To address the latter question, more in-depth studies of TET2 post-translational modifications could shed light on the role that TET2 has under different disease conditions. For instance, TET2 acetylation by P300 increases its enzymatic activity (Zhang et al., 2016). Regarding whether microglial TET2 plays a beneficial or deleterious role in AD, further studies using conditional TET2 KO mice crossed with an AD mouse model may answer this.

    In summary, the varying levels of TET2 expression in neurons versus microglia in AD disease models suggest multiple roles for TET2 in neurodegenerative disease (i.e., aging in neurons and modulation of microglia reactivity) where a loss-of-function variant of TET2 could be considered a risk factor for neurodegenerative diseases, including AD.


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    View all comments by Miguel Burguillos
  4. With great interest have we read this article by Cochran et al., who used peripheral blood cells as a resource for the germline genome. Recent developments in the field of hematology have shown that somatic mutations in the TET2 gene have been found to drive age-related clonal hematopoiesis (ARCH). Therefore, it may be possible that the effect observed by Cochran et al. is an age-related effect, and not an AD-related effect.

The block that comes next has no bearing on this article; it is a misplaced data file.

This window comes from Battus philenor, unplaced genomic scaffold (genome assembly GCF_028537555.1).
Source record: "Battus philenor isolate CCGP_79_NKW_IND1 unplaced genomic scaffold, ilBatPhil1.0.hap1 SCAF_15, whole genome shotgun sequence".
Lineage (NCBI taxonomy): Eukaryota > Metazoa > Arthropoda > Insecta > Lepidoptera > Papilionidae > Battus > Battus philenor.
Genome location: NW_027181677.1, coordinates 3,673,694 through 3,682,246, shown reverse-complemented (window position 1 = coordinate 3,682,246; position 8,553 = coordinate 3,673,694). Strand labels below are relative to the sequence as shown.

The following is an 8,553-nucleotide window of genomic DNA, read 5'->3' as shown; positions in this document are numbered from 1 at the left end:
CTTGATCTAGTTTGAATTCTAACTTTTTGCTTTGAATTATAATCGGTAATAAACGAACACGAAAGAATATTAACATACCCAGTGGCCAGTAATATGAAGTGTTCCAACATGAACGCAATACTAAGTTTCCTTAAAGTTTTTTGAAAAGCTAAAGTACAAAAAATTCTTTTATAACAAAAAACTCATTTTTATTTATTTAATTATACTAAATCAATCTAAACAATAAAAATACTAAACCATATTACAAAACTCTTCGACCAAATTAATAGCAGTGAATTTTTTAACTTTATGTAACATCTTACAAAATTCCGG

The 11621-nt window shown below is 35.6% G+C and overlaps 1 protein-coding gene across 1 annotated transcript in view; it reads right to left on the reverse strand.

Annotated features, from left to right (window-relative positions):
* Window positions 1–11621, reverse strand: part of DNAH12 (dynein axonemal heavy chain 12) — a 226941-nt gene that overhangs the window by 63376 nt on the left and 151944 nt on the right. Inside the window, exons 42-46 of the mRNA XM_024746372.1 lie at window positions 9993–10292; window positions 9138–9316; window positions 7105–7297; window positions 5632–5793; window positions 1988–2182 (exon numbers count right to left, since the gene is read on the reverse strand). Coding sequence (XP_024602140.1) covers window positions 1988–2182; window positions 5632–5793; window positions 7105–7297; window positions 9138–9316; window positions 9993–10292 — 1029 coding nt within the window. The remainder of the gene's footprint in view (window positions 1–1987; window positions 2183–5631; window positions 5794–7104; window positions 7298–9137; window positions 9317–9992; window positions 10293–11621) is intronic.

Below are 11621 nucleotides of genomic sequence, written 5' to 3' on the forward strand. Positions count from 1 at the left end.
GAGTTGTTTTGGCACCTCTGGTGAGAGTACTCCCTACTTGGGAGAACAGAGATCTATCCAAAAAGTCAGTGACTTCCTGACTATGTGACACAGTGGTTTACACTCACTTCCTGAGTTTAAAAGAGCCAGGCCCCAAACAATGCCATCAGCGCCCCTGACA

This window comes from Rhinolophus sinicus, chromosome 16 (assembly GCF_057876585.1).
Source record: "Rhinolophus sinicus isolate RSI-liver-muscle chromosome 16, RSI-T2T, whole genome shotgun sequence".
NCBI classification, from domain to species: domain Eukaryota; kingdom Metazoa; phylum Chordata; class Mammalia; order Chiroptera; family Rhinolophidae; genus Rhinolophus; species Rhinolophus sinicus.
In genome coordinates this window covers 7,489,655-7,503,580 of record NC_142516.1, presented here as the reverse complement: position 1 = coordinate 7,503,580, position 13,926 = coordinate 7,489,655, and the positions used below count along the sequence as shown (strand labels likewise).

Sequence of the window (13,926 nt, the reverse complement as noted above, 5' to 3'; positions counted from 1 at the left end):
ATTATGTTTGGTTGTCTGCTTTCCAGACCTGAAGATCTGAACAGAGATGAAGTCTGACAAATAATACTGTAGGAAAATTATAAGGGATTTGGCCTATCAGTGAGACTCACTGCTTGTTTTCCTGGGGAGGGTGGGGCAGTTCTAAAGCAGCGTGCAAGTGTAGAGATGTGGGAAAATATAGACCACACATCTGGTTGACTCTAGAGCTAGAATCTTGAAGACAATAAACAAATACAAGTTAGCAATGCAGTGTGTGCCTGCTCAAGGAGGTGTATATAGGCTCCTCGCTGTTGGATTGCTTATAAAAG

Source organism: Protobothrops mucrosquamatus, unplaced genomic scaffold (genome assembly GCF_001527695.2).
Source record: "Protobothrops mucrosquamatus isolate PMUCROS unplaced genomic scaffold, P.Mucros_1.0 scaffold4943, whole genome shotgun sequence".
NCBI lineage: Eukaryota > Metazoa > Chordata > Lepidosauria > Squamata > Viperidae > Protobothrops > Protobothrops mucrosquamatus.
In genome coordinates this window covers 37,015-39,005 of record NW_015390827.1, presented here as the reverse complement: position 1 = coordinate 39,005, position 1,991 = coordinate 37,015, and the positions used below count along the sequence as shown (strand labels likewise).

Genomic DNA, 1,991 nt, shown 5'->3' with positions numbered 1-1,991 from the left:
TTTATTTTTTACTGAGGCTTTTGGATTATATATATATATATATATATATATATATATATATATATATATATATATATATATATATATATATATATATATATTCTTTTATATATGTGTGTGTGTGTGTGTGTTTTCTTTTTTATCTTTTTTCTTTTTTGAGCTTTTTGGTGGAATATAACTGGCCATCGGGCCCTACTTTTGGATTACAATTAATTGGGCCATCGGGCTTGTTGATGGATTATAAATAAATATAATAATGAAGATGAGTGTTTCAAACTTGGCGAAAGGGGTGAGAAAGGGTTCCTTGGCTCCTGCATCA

Recent reports have shown that while humans age, our blood cells become more and more clonal (Genovese et al., 2014; Jaiswal et al., 2014; Xie et al., 2014). When we are young, our blood cells are generated by several thousands of hematopoietic stem cells (HSCs), which each produce offspring that contribute to the multiple hematopoietic lineages that constitute our peripheral blood, i.e., all myeloid and lymphoid cells.

    However, as we age, many of these HSCs die or become inactive, while a few survive and gain a competitive advantage over other HSCs. This competitive advantage is driven by the accumulation of somatic mutations in several genes, of which somatic mutations in the TET2 and DNMT3A genes are most common (Busque et al., 2012; Genovese et al., 2014; Jaiswal et al., 2017). Both genes are associated with epigenetic regulation, i.e., DNA-methylation and -demethylation processes.